Plant fatty acids for vaginal health
- treat painful menstrual cramping more effectively than ibuprofen
- promote circulation and may relieve vaginal dryness
- Pro-tip: Find these essential fatty acids in oily fish (such as salmon), flax seed, eggs, walnuts, and more.
An apple a day keeps the doctor away… and keeps things more interesting in bed apparently! A study in 2014 suggested that women who ate an apple once a day had better sex lives. One phytoestrogen phloridzin found in apples is thought to promote better sexual function, arousal, lubrication, and ability to orgasm.
Apples for vaginal health
- contain the phytoestrogen phloridzin and antioxidants, which help stimulate vaginal blood flow
- promote better sexual function, lubrication, and ability to orgasm
Soy can be a bit of a controversial topic. But the phytoestrogens — compounds that mimic estrogen in the body — found in soy are good news for vaginal health, especially in people with reduced estrogen levels. There are many different reasons for decreased estrogen levels in the body, from medications to menopause, but one of the symptoms is vaginal dryness.
So here’s how soy helps: Minimally-processed soy products are hydrophilic (which allows your muscles to retain more water) and contain isoflavones (a plant-derived phytoestrogen) that have been studied to be beneficial for the skin in postmenopausal women.
Soy for vaginal health
- contains plant-derived phytoestrogen beneficial to women with decreased estrogen levels
- can help with vaginal dryness and benefit skin and blood vessel health in postmenopausal women
- Pro-tip: Opt for minimally-processed soy products such as edamame, tofu, tempeh, and miso.
Your favorite toast topper is also great for your sex life — who knew? Avocados are ample in healthy fats, vitamin B-6, and potassium — all of which have positive effects on your libido. This libido-boosting fruit (yes, it’s a fruit!) can enhance lubrication and estrogen levels, strengthen vaginal walls, and may even increase IVF success due to its unsaturated fats. Funny enough, the avocado tree was actually loosely named the “testicle tree” by the Aztecs.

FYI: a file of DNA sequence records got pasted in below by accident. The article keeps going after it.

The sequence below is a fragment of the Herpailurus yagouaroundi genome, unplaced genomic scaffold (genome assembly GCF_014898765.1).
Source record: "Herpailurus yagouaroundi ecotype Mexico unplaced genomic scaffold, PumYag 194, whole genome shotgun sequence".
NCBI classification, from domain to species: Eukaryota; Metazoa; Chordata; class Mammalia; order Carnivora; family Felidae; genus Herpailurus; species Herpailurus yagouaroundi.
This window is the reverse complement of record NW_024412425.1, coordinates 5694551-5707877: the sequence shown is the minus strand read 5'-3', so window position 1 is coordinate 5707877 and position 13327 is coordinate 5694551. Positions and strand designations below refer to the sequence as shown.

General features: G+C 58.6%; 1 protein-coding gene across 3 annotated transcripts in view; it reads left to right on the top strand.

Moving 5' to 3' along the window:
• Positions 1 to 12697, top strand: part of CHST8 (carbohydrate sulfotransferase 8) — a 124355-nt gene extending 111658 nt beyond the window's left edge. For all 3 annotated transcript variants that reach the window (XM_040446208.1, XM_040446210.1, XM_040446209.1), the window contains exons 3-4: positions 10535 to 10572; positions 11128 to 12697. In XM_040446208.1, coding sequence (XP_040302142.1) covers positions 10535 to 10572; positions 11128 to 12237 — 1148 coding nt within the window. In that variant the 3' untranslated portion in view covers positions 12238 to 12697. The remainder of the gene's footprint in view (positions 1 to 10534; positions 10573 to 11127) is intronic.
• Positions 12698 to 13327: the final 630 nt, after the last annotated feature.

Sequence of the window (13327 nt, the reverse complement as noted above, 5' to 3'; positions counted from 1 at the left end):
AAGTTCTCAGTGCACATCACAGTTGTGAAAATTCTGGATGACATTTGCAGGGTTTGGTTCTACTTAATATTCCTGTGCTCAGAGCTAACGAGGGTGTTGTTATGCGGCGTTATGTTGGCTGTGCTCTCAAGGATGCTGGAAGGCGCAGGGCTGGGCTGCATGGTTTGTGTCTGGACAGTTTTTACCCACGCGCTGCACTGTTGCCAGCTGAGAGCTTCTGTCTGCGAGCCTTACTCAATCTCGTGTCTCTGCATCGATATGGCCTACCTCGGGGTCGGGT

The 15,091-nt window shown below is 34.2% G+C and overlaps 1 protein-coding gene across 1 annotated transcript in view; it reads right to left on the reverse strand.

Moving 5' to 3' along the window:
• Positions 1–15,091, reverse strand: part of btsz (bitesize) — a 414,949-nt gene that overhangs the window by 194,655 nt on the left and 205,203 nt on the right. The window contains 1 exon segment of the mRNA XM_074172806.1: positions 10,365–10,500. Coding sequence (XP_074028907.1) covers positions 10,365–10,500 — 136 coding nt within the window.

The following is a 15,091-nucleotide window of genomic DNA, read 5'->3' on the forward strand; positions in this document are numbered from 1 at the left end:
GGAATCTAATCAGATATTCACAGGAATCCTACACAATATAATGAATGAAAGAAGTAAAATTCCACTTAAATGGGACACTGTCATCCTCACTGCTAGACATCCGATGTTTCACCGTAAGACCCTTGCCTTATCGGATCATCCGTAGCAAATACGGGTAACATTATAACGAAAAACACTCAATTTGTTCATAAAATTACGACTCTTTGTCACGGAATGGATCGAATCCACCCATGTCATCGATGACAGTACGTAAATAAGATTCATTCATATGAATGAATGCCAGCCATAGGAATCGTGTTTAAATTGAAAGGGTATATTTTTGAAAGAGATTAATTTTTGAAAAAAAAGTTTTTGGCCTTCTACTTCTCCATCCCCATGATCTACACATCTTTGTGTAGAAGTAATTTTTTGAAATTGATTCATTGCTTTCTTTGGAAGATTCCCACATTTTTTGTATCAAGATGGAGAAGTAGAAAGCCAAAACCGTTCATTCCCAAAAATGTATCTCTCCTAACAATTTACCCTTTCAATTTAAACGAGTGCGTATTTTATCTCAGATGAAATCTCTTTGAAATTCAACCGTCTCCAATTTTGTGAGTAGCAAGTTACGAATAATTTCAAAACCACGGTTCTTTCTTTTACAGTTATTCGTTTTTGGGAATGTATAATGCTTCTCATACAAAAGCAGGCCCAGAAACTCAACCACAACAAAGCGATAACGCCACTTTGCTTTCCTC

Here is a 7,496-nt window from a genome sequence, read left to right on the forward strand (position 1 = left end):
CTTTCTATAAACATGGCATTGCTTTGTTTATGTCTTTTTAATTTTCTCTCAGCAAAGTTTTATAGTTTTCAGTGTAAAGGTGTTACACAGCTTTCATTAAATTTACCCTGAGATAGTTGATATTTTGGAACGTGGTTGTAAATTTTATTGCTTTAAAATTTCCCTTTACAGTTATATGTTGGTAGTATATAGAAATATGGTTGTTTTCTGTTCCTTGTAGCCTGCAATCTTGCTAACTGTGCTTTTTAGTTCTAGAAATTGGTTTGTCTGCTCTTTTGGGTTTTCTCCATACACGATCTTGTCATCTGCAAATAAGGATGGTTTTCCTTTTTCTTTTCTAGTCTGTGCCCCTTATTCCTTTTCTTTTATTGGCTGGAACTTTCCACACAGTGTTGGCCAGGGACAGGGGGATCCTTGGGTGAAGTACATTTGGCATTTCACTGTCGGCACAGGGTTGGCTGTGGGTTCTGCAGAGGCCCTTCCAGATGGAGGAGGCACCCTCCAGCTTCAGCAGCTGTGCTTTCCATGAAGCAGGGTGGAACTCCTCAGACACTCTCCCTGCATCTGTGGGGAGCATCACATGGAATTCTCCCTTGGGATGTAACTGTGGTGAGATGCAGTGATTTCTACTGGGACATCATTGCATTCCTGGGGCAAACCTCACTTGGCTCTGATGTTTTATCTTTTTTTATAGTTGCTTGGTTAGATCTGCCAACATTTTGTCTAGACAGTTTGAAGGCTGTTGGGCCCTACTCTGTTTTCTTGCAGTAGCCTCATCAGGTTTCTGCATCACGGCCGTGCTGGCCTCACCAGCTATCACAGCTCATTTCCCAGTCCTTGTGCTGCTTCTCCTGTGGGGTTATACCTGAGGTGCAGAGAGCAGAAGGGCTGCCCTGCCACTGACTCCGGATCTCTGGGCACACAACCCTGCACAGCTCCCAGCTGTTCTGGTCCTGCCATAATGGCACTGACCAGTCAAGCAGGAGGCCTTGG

What are leafy greens not good for?! Add vaginal health to their long list of health benefits. Dark leafy greens are blood-purifying and enhance circulation due to their many nutrients, including dietary nitrates. This can help prevent vaginal dryness and increase stimulation, which is never a bad thing.
These greens are also rich in vitamin E, magnesium, and calcium, all of which are beneficial to muscle health — including vaginal muscles.
As to what not to eat? The general rule of thumb is to skip foods with added sugars and trans fats, as well as any processed foods.
If you’re planning on having sex (especially oral), you may want to avoid eating asparagus, a common culprit for temporarily altering the scent of your pee.
With these eight bites for your bits, it’s easy to put your vagina (and yourself) as a priority. Better yet, try creating recipes that incorporate several of these foods! This healthy vegetarian lentil stew, for example, contains half of them: sweet potatoes, leafy greens, probiotic-rich Greek yogurt, and avocado.
Tiffany La Forge is a professional chef, recipe developer, and food writer who runs the blog Parsnips and Pastries. Her blog focuses on real food for a balanced life, seasonal recipes, and approachable health advice. When she’s not in the kitchen, Tiffany enjoys yoga, hiking, traveling, organic gardening, and hanging out with her corgi, Cocoa. Visit her at her blog or on Instagram.